Namik Tan, Turkey’s ambassador to the United States, just tweeted that the four New York Times journalists who have been held in Libya since last week, have been freed following negotiations with the Turkish government.
The New York Times announced that journalists Anthony Shadid, Lynsey Addario, Tyler Hicks and Stephen Farrell went missing last Tuesday. On Friday Qadaffi’s son Saif told Christiane Amanpour that they were in Libyan custody and would be released.
TRIPOLI, Libya — The Libyan government released four detained New York Times journalists Monday, six days after they were captured while covering the conflict between government and rebel forces in the eastern city of Ajdabiya. They were released into the custody of Turkish diplomats who were accompanying them out of Libya.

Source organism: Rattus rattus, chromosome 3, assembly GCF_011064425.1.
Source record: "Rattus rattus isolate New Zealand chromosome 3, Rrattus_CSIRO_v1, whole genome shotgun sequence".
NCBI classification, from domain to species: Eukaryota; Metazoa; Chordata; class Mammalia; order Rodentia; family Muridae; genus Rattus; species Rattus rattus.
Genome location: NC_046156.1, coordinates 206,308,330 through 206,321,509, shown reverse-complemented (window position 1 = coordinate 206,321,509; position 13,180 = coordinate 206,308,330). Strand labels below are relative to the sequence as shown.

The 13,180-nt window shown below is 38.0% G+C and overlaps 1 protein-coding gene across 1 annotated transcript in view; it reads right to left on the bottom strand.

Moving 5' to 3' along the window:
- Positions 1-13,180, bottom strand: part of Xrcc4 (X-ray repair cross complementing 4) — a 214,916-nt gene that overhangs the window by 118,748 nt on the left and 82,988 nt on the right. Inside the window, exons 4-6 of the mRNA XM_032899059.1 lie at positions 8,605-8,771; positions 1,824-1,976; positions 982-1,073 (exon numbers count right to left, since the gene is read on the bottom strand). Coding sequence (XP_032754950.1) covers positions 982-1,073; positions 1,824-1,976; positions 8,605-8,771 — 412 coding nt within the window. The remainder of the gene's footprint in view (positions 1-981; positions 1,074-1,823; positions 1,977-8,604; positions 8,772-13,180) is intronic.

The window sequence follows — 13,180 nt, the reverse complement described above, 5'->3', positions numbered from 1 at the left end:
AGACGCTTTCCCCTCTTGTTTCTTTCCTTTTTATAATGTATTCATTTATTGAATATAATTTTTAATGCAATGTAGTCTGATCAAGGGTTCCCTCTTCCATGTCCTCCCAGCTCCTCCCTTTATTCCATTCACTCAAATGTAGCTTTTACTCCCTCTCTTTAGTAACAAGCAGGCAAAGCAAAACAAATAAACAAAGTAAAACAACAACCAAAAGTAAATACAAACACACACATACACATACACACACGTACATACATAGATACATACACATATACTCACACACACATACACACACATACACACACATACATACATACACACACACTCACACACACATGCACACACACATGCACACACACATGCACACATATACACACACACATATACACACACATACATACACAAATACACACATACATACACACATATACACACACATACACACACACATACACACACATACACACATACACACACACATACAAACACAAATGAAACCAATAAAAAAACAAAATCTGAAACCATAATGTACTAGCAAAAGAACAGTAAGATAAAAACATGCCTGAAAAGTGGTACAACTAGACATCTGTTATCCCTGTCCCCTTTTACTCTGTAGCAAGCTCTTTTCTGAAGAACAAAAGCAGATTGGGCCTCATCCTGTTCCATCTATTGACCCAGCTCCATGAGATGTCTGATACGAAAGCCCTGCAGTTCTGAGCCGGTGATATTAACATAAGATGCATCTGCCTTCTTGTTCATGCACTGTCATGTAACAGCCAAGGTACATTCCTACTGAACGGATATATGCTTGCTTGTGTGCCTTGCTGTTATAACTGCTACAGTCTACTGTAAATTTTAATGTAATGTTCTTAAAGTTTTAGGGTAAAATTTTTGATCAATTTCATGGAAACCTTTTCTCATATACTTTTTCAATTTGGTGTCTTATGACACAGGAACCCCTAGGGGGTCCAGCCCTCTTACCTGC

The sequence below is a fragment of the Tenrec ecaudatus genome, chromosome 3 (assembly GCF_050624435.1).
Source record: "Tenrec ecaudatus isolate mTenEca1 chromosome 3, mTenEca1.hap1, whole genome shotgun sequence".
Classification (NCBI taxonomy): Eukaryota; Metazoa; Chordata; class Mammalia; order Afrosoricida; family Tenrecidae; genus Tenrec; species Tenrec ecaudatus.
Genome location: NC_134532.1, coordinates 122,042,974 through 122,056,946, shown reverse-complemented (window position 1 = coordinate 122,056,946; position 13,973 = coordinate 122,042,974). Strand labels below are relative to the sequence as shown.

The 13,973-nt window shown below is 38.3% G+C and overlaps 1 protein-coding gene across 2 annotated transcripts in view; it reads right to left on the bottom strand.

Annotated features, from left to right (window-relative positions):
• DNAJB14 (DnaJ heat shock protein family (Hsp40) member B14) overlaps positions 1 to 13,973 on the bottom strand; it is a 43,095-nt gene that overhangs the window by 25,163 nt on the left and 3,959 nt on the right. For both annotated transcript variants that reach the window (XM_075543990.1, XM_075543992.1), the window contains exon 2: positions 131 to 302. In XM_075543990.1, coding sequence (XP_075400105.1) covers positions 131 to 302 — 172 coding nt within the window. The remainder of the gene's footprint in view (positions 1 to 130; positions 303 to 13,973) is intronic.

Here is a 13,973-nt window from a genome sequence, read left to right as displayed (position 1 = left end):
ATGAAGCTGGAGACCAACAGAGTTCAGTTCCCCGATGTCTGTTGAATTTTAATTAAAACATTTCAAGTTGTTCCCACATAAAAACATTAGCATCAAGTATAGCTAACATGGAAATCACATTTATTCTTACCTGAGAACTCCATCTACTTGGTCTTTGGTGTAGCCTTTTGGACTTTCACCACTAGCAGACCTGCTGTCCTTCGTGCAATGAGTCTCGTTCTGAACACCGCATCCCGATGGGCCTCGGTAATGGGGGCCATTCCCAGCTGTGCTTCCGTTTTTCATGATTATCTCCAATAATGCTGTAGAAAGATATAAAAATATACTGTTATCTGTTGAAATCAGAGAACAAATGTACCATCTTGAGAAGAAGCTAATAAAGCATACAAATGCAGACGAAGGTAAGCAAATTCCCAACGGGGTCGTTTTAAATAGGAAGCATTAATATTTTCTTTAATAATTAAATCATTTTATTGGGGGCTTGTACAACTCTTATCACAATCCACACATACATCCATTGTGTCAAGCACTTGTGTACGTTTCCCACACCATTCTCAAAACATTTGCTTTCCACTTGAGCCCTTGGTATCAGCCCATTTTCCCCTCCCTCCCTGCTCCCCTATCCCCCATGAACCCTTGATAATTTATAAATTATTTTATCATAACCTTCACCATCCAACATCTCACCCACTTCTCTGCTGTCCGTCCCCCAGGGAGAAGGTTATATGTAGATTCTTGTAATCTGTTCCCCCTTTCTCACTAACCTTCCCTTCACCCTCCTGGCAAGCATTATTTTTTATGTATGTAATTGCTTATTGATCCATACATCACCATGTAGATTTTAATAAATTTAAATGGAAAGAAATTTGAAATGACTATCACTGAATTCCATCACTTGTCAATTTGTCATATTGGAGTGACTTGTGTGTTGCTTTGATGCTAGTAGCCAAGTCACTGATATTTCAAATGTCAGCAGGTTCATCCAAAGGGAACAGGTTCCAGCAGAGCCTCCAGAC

Like many Western journalists the four had entered the rebel-controlled eastern region of Libya without visas over the Egyptian border to cover the insurrection against Col. Muammar el-Qaddafi. They were detained by forces loyal to Colonel Qaddafi in Ajdabiya.
The journalists are Anthony Shadid, The Times’s Beirut bureau chief and a two-time Pulitzer-prize winning foreign correspondent; two photographers, Tyler Hicks and Lynsey Addario, who have extensive experience in war zones; and a reporter and videographer, Stephen Farrell, who in 2009 was captured by the Taliban in Afghanistan and was rescued by British commandos.
After The New York Times reported having lost contact with the journalists last Tuesday, officials with the Qaddafi government pledged that if they had been detained by the government’s military forces they would be located and released unharmed.
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